The Australia Indonesia Partnership for Justice (AIPJ) aims to realise the rights of Indonesians, in particular those who are marginalised in society: the poor, women, people with disabilities and vulnerable children. AIPJ focuses on right to legal identity as a precondition of realising basic economic and social rights, the right to fair and accessible justice services, and the right to legal information.
This report presents findings from an evaluation of the programme, comissioned by AIPJ in 2015, which sought to answer two questions: ‘to what extent and in what ways have CSOs influenced changes in the Indonesian justice system?’ and ‘to what extent and in what ways has AIPJ expanded the reach and strengthened the quality of work of its CSO partners?’.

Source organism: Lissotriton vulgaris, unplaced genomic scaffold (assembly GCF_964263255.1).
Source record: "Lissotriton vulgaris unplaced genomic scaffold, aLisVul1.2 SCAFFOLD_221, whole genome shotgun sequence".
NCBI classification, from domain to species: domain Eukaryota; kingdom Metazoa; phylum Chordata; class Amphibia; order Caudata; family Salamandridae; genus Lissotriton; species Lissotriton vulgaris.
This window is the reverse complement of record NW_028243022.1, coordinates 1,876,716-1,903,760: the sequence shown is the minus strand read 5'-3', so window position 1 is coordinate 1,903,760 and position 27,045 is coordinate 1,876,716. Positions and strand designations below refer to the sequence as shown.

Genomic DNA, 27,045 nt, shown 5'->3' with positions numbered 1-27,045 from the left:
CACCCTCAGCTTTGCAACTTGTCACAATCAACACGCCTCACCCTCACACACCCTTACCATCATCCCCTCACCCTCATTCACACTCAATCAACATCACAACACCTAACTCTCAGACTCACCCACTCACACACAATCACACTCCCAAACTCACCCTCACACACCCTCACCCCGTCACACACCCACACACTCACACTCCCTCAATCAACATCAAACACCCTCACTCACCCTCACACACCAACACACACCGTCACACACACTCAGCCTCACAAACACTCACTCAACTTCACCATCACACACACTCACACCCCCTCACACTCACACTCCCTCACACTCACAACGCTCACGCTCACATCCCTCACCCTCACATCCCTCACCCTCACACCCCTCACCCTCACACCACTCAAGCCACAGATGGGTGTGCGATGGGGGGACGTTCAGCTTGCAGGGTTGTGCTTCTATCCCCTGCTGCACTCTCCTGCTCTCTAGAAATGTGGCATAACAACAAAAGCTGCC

The evaluation involved the development of in-depth case studies of three of AIPJ’s programme areas: court reform, legal identity and legal aid. Each case study documented specific changes in the justice system, the contribution of both CSOs and AIPJ in those changes, and how those CSOs have themselves changed in the process.
Simon Hearn, Anne Buffardi, Ancilla Irwan and Kwan Men Yon